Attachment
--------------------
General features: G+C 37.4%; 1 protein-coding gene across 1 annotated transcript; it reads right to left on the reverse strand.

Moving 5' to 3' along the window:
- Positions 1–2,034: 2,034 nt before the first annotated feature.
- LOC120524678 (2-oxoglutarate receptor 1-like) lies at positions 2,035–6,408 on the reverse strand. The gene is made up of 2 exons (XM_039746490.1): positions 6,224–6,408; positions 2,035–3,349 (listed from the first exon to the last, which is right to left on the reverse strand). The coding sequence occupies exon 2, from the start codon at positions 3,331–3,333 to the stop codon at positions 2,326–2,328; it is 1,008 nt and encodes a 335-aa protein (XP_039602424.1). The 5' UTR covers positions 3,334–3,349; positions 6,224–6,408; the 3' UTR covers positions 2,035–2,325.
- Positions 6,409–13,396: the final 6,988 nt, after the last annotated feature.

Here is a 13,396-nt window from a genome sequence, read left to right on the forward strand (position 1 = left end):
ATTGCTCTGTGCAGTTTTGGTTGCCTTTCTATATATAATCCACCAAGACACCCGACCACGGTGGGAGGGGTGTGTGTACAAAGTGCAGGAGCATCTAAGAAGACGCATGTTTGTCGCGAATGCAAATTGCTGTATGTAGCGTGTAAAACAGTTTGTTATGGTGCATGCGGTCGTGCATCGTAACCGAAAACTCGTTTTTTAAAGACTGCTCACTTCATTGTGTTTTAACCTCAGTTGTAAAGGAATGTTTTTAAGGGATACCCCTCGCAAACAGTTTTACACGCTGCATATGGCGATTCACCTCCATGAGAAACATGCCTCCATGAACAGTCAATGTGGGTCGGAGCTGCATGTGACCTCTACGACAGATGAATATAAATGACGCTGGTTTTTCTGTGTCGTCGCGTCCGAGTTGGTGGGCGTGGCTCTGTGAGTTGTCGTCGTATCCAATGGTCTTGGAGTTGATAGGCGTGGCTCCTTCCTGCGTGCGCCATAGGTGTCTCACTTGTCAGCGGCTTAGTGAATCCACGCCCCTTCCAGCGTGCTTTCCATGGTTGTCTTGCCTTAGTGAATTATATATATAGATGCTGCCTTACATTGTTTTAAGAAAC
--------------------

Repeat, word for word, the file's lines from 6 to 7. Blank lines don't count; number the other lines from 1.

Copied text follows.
Here is a 13,396-nt window from a genome sequence, read left to right on the forward strand (position 1 = left end):
ATTGCTCTGTGCAGTTTTGGTTGCCTTTCTATATATAATCCACCAAGACACCCGACCACGGTGGGAGGGGTGTGTGTACAAAGTGCAGGAGCATCTAAGAAGACGCATGTTTGTCGCGAATGCAAATTGCTGTATGTAGCGTGTAAAACAGTTTGTTATGGTGCATGCGGTCGTGCATCGTAACCGAAAACTCGTTTTTTAAAGACTGCTCACTTCATTGTGTTTTAACCTCAGTTGTAAAGGAATGTTTTTAAGGGATACCCCTCGCAAACAGTTTTACACGCTGCATATGGCGATTCACCTCCATGAGAAACATGCCTCCATGAACAGTCAATGTGGGTCGGAGCTGCATGTGACCTCTACGACAGATGAATATAAATGACGCTGGTTTTTCTGTGTCGTCGCGTCCGAGTTGGTGGGCGTGGCTCTGTGAGTTGTCGTCGTATCCAATGGTCTTGGAGTTGATAGGCGTGGCTCCTTCCTGCGTGCGCCATAGGTGTCTCACTTGTCAGCGGCTTAGTGAATCCACGCCCCTTCCAGCGTGCTTTCCATGGTTGTCTTGCCTTAGTGAATTATATATATAGATGCTGCCTTACATTGTTTTAAGAAAC